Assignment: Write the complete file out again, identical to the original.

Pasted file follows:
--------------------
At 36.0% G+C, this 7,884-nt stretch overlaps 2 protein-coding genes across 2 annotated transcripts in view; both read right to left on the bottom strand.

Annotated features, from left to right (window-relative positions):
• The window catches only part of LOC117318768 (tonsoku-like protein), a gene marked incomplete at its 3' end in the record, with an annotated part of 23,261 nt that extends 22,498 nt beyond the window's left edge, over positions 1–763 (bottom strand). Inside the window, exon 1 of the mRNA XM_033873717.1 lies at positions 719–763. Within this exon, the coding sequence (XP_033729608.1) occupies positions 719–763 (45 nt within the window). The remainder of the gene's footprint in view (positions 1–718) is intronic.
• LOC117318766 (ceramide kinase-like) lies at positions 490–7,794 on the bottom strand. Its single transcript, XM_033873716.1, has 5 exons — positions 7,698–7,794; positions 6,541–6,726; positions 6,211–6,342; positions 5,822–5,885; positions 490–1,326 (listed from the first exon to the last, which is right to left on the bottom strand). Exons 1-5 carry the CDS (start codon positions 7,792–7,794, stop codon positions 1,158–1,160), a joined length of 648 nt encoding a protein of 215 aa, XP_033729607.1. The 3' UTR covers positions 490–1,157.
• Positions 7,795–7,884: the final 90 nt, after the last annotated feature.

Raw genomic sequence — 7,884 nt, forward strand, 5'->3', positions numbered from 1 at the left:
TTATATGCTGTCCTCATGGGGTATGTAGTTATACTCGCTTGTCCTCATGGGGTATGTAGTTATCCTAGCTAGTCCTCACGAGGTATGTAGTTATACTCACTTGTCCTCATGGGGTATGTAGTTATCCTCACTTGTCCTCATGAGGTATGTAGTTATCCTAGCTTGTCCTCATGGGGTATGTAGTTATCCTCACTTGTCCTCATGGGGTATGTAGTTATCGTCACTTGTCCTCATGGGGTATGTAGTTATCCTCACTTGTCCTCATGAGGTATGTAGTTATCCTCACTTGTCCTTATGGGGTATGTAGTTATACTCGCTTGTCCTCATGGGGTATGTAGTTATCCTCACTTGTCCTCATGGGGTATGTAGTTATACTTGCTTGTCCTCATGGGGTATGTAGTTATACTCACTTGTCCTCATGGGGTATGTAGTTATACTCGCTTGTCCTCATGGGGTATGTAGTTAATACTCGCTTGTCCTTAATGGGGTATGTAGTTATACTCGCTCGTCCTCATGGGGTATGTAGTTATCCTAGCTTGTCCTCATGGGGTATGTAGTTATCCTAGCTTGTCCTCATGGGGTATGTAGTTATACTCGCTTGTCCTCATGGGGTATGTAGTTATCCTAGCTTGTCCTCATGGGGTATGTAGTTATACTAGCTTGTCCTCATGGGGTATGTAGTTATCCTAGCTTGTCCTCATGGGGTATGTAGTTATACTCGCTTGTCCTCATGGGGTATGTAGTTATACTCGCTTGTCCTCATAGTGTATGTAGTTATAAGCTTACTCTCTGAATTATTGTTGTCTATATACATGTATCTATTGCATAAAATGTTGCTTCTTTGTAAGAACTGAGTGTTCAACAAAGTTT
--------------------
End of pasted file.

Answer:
At 36.0% G+C, this 7,884-nt stretch overlaps 2 protein-coding genes across 2 annotated transcripts in view; both read right to left on the bottom strand.

Annotated features, from left to right (window-relative positions):
• The window catches only part of LOC117318768 (tonsoku-like protein), a gene marked incomplete at its 3' end in the record, with an annotated part of 23,261 nt that extends 22,498 nt beyond the window's left edge, over positions 1–763 (bottom strand). Inside the window, exon 1 of the mRNA XM_033873717.1 lies at positions 719–763. Within this exon, the coding sequence (XP_033729608.1) occupies positions 719–763 (45 nt within the window). The remainder of the gene's footprint in view (positions 1–718) is intronic.
• LOC117318766 (ceramide kinase-like) lies at positions 490–7,794 on the bottom strand. Its single transcript, XM_033873716.1, has 5 exons — positions 7,698–7,794; positions 6,541–6,726; positions 6,211–6,342; positions 5,822–5,885; positions 490–1,326 (listed from the first exon to the last, which is right to left on the bottom strand). Exons 1-5 carry the CDS (start codon positions 7,792–7,794, stop codon positions 1,158–1,160), a joined length of 648 nt encoding a protein of 215 aa, XP_033729607.1. The 3' UTR covers positions 490–1,157.
• Positions 7,795–7,884: the final 90 nt, after the last annotated feature.

Raw genomic sequence — 7,884 nt, forward strand, 5'->3', positions numbered from 1 at the left:
TTATATGCTGTCCTCATGGGGTATGTAGTTATACTCGCTTGTCCTCATGGGGTATGTAGTTATCCTAGCTAGTCCTCACGAGGTATGTAGTTATACTCACTTGTCCTCATGGGGTATGTAGTTATCCTCACTTGTCCTCATGAGGTATGTAGTTATCCTAGCTTGTCCTCATGGGGTATGTAGTTATCCTCACTTGTCCTCATGGGGTATGTAGTTATCGTCACTTGTCCTCATGGGGTATGTAGTTATCCTCACTTGTCCTCATGAGGTATGTAGTTATCCTCACTTGTCCTTATGGGGTATGTAGTTATACTCGCTTGTCCTCATGGGGTATGTAGTTATCCTCACTTGTCCTCATGGGGTATGTAGTTATACTTGCTTGTCCTCATGGGGTATGTAGTTATACTCACTTGTCCTCATGGGGTATGTAGTTATACTCGCTTGTCCTCATGGGGTATGTAGTTAATACTCGCTTGTCCTTAATGGGGTATGTAGTTATACTCGCTCGTCCTCATGGGGTATGTAGTTATCCTAGCTTGTCCTCATGGGGTATGTAGTTATCCTAGCTTGTCCTCATGGGGTATGTAGTTATACTCGCTTGTCCTCATGGGGTATGTAGTTATCCTAGCTTGTCCTCATGGGGTATGTAGTTATACTAGCTTGTCCTCATGGGGTATGTAGTTATCCTAGCTTGTCCTCATGGGGTATGTAGTTATACTCGCTTGTCCTCATGGGGTATGTAGTTATACTCGCTTGTCCTCATAGTGTATGTAGTTATAAGCTTACTCTCTGAATTATTGTTGTCTATATACATGTATCTATTGCATAAAATGTTGCTTCTTTGTAAGAACTGAGTGTTCAACAAAGTTT